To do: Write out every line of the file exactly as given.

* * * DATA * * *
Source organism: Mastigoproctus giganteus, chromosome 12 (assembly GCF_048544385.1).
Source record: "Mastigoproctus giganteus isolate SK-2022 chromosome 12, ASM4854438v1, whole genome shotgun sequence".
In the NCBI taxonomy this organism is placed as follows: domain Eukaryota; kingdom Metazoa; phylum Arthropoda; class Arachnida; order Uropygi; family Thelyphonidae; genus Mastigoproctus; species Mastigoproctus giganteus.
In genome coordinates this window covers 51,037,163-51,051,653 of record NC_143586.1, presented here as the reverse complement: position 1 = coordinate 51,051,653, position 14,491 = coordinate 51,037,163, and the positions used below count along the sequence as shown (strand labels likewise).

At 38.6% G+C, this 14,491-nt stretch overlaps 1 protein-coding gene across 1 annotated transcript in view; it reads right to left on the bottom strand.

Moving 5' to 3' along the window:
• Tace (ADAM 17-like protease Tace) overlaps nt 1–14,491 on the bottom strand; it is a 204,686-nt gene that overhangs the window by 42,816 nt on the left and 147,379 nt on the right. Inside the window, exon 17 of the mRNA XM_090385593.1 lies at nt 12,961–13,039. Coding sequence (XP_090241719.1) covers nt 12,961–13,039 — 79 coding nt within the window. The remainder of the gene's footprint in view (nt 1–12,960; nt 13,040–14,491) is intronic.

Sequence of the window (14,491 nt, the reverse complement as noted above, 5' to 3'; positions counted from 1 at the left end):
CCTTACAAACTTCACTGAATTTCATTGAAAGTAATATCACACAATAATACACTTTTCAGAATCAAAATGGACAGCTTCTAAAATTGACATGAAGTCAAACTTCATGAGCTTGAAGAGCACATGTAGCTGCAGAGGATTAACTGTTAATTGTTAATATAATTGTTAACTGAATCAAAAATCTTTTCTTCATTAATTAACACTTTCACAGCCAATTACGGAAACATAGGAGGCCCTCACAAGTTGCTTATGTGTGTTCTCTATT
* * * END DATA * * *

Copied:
Source organism: Mastigoproctus giganteus, chromosome 12 (assembly GCF_048544385.1).
Source record: "Mastigoproctus giganteus isolate SK-2022 chromosome 12, ASM4854438v1, whole genome shotgun sequence".
In the NCBI taxonomy this organism is placed as follows: domain Eukaryota; kingdom Metazoa; phylum Arthropoda; class Arachnida; order Uropygi; family Thelyphonidae; genus Mastigoproctus; species Mastigoproctus giganteus.
In genome coordinates this window covers 51,037,163-51,051,653 of record NC_143586.1, presented here as the reverse complement: position 1 = coordinate 51,051,653, position 14,491 = coordinate 51,037,163, and the positions used below count along the sequence as shown (strand labels likewise).

At 38.6% G+C, this 14,491-nt stretch overlaps 1 protein-coding gene across 1 annotated transcript in view; it reads right to left on the bottom strand.

Moving 5' to 3' along the window:
• Tace (ADAM 17-like protease Tace) overlaps nt 1–14,491 on the bottom strand; it is a 204,686-nt gene that overhangs the window by 42,816 nt on the left and 147,379 nt on the right. Inside the window, exon 17 of the mRNA XM_090385593.1 lies at nt 12,961–13,039. Coding sequence (XP_090241719.1) covers nt 12,961–13,039 — 79 coding nt within the window. The remainder of the gene's footprint in view (nt 1–12,960; nt 13,040–14,491) is intronic.

Sequence of the window (14,491 nt, the reverse complement as noted above, 5' to 3'; positions counted from 1 at the left end):
CCTTACAAACTTCACTGAATTTCATTGAAAGTAATATCACACAATAATACACTTTTCAGAATCAAAATGGACAGCTTCTAAAATTGACATGAAGTCAAACTTCATGAGCTTGAAGAGCACATGTAGCTGCAGAGGATTAACTGTTAATTGTTAATATAATTGTTAACTGAATCAAAAATCTTTTCTTCATTAATTAACACTTTCACAGCCAATTACGGAAACATAGGAGGCCCTCACAAGTTGCTTATGTGTGTTCTCTATT